USE OF DIFFUSE REFLECTANCE SPECTROSCOPY FOR OPTICAL CHARACTERIZATION OF UN-SUPPORTED NANOSTRUCTURES

19

F (R ) is the so-called remission or Kubelka-Munk function, where R = Rsample /Rstandard [9]. In the parabolic band structure, the band gap Eg , and absorption coefcient of a direct band gap semiconductor are related through the well known equation [10]: h = C1 (h Eg )
1 /2

respect to wavelength, and using the remission function in Eq. (3) we obtain the expression: [F (R ) h ] = C2 (h Eg ) .
2

(4)

(3)

where is the linear absorption coefcient of the material, h is the photon energy and C1 is a proportionality constant. When the material scatters in perfectly diffuse manner (or when it is illuminated at 60 incidence), the K-M absorption coefcient K becomes equal to 2 (K =2). In this case, considering the K-M scattering coefcient S as constant with

Therefore, obtaining F (R ) from Eq. (2) and plotting the 2 [F (R ) h ] against h , the band gap Eg of a powder sample can be extracted easily.

2.

Experimental

Powder zinc oxide samples with different indium (doping) contents were prepared by a low-temperature hydrothermal synthesis and subsequent thermal annealing at 300 C in argon atmosphere for two hours [11]. All the samples were characterized by UV-Vis absorption spectroscopy (Shimadzu, UV-3101PC double beam spectrophotometer), diffuse reectance spectroscopy (DRS) (Varian Cary 100 UV-Vis Spectrophotometer with DRA-CA-30I Diffuse Reectance Accessory), powder X-ray diffraction (XRD) (Phillips XPert diffractometer with Cu K radiation), and scanning electron microscopy (SEM) (Jeol JSM 5300). All the optical measurements were carried out at room temperature. For UV-Vis absorption measurements, the powder samples were dispersed in deionized water with a xed concentration (5mg/4ml).

3.

Results and discussion

F IGURE 1. Powder X-ray diffraction patterns of nanostructured ZnO before (a), and after (b) thermal treatment.

The XRD patterns of the samples are shown in Fig. 1. The diffraction peaks revealed the wurtzite structure of ZnO. Apart from zinc oxide, it is possible to recognize a second phase (indium hydroxide, In(OH)3 ) in the as-grown sample doped with 2% In, which is dissociated through the annealing process (Fig. 1b). As can be seen from the XRD patterns of as-grown and annealed samples, the crystallinity of the nanostructures decreased on indium doping. The nanostructures present a needle-like morphology with 450 nm in diameter and 5 m average length (Fig. 2). From the SEM images we can see that the surfaces of the ZnO nanostructures after thermal annealing are not as smooth as un-annealed ones. The UV-Vis absorption spectra of as-grown and annealed samples are shown in Fig. 3. All the spectra revealed a characteristic absorption peak of ZnO. However, the peak is not well resolved for all the samples. In as-grown sample, the absorption peak is blue-shifted on 0.5% In doping. As the nominal concentration of In increased further, the absorption peak shifted towards higher wavelengths. The peaks in the absorption spectra do not correspond to the true optical band gap of ZnO, which is about 3.37 eV (at room temperature). It is interesting to note that in as-grown samples, the absorbance increases as the photon energy increases, and subsequently at energies higher than the absorption band edge it decreases. The latter behavior is very different from the common absorption characteristic of thin lms [12]. This behavior is due to the scattering phenomenon in colloidal samples. Experimentally obtained absorption spectra of the samples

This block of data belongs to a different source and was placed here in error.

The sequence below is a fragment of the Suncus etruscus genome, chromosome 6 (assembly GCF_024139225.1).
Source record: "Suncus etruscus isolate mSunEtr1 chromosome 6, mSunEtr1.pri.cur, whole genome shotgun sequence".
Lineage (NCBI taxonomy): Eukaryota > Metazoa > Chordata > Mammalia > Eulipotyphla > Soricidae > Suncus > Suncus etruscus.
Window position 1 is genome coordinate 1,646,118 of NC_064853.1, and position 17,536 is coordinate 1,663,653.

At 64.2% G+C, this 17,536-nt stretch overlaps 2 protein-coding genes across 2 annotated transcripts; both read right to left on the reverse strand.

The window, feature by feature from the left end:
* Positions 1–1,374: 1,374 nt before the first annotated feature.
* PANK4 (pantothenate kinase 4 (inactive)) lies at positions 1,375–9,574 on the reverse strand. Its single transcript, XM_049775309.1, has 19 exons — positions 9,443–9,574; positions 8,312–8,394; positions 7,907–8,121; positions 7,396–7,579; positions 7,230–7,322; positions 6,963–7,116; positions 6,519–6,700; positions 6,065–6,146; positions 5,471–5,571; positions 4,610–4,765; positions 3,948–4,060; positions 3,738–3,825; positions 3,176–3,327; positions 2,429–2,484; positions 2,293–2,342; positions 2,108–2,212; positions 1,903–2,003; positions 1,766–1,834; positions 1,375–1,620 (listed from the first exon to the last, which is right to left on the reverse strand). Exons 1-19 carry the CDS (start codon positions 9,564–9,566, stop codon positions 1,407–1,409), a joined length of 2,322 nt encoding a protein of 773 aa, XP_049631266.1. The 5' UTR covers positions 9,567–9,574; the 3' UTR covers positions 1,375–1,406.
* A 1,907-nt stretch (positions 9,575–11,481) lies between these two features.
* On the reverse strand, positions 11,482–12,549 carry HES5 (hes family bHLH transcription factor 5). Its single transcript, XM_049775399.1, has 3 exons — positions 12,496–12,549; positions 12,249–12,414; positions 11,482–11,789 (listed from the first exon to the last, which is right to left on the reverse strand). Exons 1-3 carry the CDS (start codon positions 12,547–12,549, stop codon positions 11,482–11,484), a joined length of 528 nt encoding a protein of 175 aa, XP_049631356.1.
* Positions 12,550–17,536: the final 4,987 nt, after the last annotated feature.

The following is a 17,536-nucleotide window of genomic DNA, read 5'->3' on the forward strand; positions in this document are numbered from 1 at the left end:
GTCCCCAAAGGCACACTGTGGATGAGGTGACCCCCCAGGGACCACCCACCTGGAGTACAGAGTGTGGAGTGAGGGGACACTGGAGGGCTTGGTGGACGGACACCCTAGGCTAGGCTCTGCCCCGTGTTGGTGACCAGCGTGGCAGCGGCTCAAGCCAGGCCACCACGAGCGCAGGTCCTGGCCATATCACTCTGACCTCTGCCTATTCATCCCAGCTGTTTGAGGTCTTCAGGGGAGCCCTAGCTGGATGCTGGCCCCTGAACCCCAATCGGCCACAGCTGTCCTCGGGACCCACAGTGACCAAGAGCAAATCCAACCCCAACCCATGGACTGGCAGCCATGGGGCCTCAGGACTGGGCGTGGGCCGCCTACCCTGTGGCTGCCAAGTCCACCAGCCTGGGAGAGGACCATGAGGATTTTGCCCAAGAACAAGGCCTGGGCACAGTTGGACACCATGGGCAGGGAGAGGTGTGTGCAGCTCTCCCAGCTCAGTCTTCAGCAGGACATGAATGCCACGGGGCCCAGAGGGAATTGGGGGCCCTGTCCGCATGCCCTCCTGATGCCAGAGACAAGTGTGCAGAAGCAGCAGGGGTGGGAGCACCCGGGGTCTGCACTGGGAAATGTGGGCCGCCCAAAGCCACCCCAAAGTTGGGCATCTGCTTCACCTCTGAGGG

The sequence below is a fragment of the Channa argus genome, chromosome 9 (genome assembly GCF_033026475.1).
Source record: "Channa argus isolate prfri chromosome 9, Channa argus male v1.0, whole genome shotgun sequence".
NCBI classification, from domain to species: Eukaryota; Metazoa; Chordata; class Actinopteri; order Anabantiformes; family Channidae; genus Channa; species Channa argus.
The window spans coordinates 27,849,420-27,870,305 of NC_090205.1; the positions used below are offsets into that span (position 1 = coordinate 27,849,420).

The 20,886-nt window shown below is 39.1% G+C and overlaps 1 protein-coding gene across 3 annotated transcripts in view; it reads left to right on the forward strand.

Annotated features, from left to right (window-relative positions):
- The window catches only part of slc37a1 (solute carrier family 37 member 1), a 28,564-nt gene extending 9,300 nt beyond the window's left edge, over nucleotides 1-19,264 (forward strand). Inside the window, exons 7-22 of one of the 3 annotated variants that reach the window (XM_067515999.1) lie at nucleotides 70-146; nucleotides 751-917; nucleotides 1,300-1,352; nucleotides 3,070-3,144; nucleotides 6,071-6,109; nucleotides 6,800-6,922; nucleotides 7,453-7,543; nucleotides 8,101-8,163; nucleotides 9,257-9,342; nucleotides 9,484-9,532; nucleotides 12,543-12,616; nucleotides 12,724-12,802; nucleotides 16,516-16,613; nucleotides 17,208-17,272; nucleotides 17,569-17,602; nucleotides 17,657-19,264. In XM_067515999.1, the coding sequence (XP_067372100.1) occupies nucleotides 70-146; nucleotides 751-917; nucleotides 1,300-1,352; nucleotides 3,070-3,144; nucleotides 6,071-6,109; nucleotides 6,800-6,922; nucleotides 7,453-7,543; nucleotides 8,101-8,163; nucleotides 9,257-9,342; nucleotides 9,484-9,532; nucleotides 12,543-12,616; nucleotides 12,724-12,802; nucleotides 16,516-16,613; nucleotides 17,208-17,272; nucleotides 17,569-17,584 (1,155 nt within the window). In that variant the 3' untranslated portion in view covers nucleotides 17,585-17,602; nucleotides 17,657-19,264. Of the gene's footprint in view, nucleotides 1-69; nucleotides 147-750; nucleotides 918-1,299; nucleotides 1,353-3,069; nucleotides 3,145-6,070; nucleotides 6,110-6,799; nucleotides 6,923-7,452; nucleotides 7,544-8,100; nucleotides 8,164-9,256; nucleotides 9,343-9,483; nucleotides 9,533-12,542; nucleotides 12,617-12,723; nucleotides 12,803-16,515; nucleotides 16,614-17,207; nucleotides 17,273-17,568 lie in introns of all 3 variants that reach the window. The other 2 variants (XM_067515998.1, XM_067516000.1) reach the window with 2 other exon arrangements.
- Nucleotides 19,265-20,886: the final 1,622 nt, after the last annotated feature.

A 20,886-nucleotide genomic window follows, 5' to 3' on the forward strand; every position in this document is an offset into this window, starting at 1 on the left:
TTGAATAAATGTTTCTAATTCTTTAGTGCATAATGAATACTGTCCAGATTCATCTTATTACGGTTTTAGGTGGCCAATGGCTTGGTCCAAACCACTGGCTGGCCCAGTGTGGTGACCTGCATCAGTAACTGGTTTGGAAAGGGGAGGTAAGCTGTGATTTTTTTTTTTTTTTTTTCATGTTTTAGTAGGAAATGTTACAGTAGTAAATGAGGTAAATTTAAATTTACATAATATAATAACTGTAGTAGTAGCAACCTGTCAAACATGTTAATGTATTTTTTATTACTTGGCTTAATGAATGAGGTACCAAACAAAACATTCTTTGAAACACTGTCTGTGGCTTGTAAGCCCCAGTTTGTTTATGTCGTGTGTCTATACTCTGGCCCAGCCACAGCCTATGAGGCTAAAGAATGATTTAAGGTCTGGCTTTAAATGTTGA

Rev. Mex. F s. S 53 (5) (2007) 1822

20

A. ESCOBEDO MORALES, E. SANCHEZ MORA, AND U. PAL

F IGURE 2. Typical SEM micrographs of un-doped and In-doped (0.5%) ZnO nanostructures before (a and c) and after annealing (b and d).

F IGURE 4. First derivative absorption spectra of as-grown (a), and annealed samples (b).

F IGURE 3. UV-Vis absorption spectra of as-grown (a), and annealed samples (b).

have two components: dispersed light due to scattering counted as absorbed light by the spectrophotometer, and optical absorption due to electronic transitions in the samples. On the other hand, in the spectra of annealed samples (Fig. 3b), the absorption at lower photon energy side (with respect to the absorption peak) is as high as the absorption peak. Electronic transitions in semiconductor materials are hardly responsible for such features. Instead, it is the result of scatter-

F IGURE 5. Diffuse reectance spectra of as-grown (a), and annealed samples (b).

Rev. Mex. F s. S 53 (5) (2007) 1822

USE OF DIFFUSE REFLECTANCE SPECTROSCOPY FOR OPTICAL CHARACTERIZATION OF UN-SUPPORTED NANOSTRUCTURES

21

F IGURE 6. Kubelka-Munk transformed reectance spectra of asgrown (a), and annealed samples (b).